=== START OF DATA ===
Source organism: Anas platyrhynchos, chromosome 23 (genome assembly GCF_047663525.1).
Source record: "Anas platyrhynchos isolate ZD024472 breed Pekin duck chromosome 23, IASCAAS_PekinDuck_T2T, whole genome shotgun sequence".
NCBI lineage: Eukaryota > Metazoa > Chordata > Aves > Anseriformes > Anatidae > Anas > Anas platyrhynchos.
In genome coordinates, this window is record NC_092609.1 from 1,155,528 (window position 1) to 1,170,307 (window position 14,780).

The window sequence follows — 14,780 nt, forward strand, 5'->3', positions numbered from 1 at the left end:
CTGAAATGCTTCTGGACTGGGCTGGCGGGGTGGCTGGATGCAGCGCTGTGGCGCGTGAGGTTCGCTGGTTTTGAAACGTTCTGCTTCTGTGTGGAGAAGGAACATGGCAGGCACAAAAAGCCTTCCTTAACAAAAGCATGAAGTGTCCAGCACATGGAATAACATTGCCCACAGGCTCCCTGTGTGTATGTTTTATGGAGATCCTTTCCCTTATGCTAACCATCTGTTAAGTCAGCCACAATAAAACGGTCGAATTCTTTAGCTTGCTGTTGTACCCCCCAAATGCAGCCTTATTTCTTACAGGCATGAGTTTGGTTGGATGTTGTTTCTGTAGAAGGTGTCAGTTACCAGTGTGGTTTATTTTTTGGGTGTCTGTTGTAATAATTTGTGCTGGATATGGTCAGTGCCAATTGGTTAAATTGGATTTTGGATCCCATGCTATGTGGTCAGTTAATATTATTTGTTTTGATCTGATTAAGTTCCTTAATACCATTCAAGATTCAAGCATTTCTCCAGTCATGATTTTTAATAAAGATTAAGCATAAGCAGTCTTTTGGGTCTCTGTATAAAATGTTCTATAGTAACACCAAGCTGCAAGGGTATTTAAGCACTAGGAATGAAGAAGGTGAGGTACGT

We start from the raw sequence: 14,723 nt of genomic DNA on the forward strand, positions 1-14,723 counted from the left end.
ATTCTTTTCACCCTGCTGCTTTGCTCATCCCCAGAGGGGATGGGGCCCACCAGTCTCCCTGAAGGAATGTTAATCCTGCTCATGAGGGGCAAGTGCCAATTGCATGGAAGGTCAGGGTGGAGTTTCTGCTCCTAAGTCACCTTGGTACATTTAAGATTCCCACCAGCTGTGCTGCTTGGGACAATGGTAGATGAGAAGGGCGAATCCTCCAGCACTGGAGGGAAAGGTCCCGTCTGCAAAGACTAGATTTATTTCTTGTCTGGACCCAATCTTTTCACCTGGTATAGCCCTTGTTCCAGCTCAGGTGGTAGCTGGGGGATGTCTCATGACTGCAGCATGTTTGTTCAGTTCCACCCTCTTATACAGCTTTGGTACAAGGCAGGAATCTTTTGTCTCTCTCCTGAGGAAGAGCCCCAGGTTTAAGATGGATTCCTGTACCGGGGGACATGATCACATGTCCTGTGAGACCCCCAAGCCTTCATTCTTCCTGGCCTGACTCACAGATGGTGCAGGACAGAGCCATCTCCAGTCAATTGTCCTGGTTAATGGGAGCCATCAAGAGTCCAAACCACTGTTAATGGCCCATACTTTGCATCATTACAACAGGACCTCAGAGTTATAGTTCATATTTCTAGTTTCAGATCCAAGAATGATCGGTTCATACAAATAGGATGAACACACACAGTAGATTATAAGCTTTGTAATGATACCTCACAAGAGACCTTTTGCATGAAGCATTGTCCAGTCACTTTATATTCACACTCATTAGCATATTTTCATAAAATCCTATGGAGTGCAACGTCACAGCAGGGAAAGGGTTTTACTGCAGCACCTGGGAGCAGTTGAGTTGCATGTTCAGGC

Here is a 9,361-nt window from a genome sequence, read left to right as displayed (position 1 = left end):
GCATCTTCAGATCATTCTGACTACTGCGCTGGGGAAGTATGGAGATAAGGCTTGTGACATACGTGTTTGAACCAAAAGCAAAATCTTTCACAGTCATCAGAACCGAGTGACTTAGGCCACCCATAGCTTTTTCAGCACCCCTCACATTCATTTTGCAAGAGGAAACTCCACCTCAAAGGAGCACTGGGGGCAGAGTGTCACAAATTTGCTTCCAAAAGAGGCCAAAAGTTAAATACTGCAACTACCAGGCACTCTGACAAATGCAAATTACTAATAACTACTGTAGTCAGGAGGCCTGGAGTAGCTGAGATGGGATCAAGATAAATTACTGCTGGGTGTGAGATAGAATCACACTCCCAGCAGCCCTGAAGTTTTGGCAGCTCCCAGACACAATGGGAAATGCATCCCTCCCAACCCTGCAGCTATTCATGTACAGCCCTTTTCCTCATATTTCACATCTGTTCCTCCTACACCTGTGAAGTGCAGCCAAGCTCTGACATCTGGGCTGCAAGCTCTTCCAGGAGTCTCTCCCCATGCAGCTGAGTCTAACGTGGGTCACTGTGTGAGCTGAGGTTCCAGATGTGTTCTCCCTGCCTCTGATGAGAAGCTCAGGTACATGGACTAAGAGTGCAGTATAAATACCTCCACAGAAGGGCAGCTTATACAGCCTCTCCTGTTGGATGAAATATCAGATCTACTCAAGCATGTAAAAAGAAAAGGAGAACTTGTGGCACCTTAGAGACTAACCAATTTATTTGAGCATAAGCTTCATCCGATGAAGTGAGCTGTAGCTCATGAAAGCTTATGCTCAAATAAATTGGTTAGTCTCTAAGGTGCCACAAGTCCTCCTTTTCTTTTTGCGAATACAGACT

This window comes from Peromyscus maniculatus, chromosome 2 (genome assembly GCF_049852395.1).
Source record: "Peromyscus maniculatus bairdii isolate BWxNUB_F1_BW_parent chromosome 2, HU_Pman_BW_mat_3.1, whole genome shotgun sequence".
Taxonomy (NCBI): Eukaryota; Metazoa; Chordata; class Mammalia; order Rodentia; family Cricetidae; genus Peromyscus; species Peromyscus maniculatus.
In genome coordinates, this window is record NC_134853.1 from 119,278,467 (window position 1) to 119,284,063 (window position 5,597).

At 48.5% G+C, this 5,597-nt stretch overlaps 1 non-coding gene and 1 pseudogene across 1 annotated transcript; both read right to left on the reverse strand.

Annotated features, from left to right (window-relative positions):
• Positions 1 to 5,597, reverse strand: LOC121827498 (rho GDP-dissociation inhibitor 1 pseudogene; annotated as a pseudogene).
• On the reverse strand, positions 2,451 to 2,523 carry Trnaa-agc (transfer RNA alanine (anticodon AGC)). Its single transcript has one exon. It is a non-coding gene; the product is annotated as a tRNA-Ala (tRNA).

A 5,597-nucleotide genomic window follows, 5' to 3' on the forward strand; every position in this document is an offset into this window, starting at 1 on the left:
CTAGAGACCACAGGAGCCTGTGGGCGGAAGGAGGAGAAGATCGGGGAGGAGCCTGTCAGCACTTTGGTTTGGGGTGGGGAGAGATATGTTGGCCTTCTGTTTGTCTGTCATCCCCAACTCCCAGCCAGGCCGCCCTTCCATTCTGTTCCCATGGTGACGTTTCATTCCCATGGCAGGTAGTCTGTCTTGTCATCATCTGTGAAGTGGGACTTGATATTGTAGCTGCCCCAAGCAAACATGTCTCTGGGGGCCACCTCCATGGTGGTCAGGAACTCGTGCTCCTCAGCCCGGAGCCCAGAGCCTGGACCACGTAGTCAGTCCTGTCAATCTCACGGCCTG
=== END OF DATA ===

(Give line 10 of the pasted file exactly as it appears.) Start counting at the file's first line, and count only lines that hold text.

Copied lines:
GCATCTTCAGATCATTCTGACTACTGCGCTGGGGAAGTATGGAGATAAGGCTTGTGACATACGTGTTTGAACCAAAAGCAAAATCTTTCACAGTCATCAGAACCGAGTGACTTAGGCCACCCATAGCTTTTTCAGCACCCCTCACATTCATTTTGCAAGAGGAAACTCCACCTCAAAGGAGCACTGGGGGCAGAGTGTCACAAATTTGCTTCCAAAAGAGGCCAAAAGTTAAATACTGCAACTACCAGGCACTCTGACAAATGCAAATTACTAATAACTACTGTAGTCAGGAGGCCTGGAGTAGCTGAGATGGGATCAAGATAAATTACTGCTGGGTGTGAGATAGAATCACACTCCCAGCAGCCCTGAAGTTTTGGCAGCTCCCAGACACAATGGGAAATGCATCCCTCCCAACCCTGCAGCTATTCATGTACAGCCCTTTTCCTCATATTTCACATCTGTTCCTCCTACACCTGTGAAGTGCAGCCAAGCTCTGACATCTGGGCTGCAAGCTCTTCCAGGAGTCTCTCCCCATGCAGCTGAGTCTAACGTGGGTCACTGTGTGAGCTGAGGTTCCAGATGTGTTCTCCCTGCCTCTGATGAGAAGCTCAGGTACATGGACTAAGAGTGCAGTATAAATACCTCCACAGAAGGGCAGCTTATACAGCCTCTCCTGTTGGATGAAATATCAGATCTACTCAAGCATGTAAAAAGAAAAGGAGAACTTGTGGCACCTTAGAGACTAACCAATTTATTTGAGCATAAGCTTCATCCGATGAAGTGAGCTGTAGCTCATGAAAGCTTATGCTCAAATAAATTGGTTAGTCTCTAAGGTGCCACAAGTCCTCCTTTTCTTTTTGCGAATACAGACT